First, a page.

As July rolls around, the fireball is the sky continues to bake South Carolina’s Grand Strand, bringing temperatures in nearshore waters closer to their summer peaks. And the peak of the sizzlin’ summer is a great time for anglers with an affinity for Spanish mackerel to target these yellow-spotted firecrackers.
The ocean is one massive food pyramid, with lots of players on both ends of the ladder. The tides suck water out of the inshore nursery grounds twice a day, bringing a fresh buffet to lots of hungry predators, and Spanish mackerel are among them.
During the summer, beaches and inlets are chocked full of bait — mullet, menhaden, croaker and more. But while some top predators move out to deeper, cooler water when it gets hot inshore, Spanish mackerel are quite tolerant of the 88-degree water and make the Grand Strand their summer home.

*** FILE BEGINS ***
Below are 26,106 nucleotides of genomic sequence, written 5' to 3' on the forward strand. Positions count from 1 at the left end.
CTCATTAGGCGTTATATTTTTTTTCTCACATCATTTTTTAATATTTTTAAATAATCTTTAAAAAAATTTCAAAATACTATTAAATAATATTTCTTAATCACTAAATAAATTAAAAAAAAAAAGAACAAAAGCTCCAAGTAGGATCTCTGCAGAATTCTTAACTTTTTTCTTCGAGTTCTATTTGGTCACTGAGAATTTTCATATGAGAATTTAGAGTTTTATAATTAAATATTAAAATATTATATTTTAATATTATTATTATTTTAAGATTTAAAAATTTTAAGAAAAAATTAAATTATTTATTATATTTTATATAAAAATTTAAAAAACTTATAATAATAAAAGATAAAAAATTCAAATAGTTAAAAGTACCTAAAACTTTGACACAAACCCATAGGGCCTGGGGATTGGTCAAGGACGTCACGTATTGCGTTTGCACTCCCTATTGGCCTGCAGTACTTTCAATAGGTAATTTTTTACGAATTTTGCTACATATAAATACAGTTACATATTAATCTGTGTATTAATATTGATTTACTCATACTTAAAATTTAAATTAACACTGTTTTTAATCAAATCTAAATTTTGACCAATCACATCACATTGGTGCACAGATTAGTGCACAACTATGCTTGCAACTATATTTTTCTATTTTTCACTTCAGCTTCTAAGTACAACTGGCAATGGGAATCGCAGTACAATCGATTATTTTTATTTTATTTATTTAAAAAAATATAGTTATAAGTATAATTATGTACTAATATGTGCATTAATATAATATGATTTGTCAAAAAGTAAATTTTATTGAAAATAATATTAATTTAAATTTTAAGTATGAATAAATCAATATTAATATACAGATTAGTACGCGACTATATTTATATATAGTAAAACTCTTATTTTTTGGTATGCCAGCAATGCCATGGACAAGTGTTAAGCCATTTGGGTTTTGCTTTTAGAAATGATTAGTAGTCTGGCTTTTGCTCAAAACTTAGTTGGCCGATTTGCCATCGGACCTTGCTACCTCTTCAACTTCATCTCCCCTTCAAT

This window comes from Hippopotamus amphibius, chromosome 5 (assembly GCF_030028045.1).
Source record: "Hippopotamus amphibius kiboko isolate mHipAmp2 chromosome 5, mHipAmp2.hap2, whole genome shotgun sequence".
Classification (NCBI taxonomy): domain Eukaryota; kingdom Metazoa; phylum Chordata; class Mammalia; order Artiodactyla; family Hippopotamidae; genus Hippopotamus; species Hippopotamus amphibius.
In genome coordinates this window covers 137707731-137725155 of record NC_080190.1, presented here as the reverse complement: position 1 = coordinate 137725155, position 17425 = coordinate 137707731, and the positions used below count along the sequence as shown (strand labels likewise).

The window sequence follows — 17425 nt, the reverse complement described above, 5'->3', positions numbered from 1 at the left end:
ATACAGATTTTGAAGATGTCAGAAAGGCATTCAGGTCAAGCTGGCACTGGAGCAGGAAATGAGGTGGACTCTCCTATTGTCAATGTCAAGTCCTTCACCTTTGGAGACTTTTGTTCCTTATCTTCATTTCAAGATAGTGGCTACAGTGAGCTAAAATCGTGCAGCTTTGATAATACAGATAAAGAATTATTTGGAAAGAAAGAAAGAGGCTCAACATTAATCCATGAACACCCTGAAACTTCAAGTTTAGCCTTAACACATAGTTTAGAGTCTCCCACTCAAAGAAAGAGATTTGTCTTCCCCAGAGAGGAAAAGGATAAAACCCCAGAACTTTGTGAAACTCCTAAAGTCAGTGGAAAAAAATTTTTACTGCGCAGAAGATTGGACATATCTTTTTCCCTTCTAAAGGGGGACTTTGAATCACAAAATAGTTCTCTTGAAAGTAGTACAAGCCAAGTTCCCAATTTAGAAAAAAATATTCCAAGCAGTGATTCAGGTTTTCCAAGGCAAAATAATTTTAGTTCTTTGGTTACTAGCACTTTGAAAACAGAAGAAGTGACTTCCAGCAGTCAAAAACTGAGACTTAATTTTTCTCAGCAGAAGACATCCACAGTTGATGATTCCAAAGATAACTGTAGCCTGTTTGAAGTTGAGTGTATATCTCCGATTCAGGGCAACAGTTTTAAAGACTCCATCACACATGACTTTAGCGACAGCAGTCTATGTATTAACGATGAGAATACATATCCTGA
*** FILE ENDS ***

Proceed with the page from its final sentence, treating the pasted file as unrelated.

“Spanish schools are abundant along the beach during the summer. They arrive in April and are a good species to target until the early fall cool down,” said Tom Cushman of Captain Cush Charters in Little River, S.C. “Spanish fuel up on bait all summer long, and it doesn’t take long to get a 15-fish limit when you get into them.”
Spanish might be anywhere from the beachfront out to 40 feet of water, he said. Structure — or anything else that congregates baitfish — will attract schools of Spanish.
“We troll small spoons along the beaches for Spanish and around the nearshore reefs. There is usually plenty of bait along the beach and at the reefs that attracts them,” Cushman said.
Clark spoons are the norm for fooling Spanish mackerel, which are lightning-fast feeders that slash through schools of bait and come back through to clean up the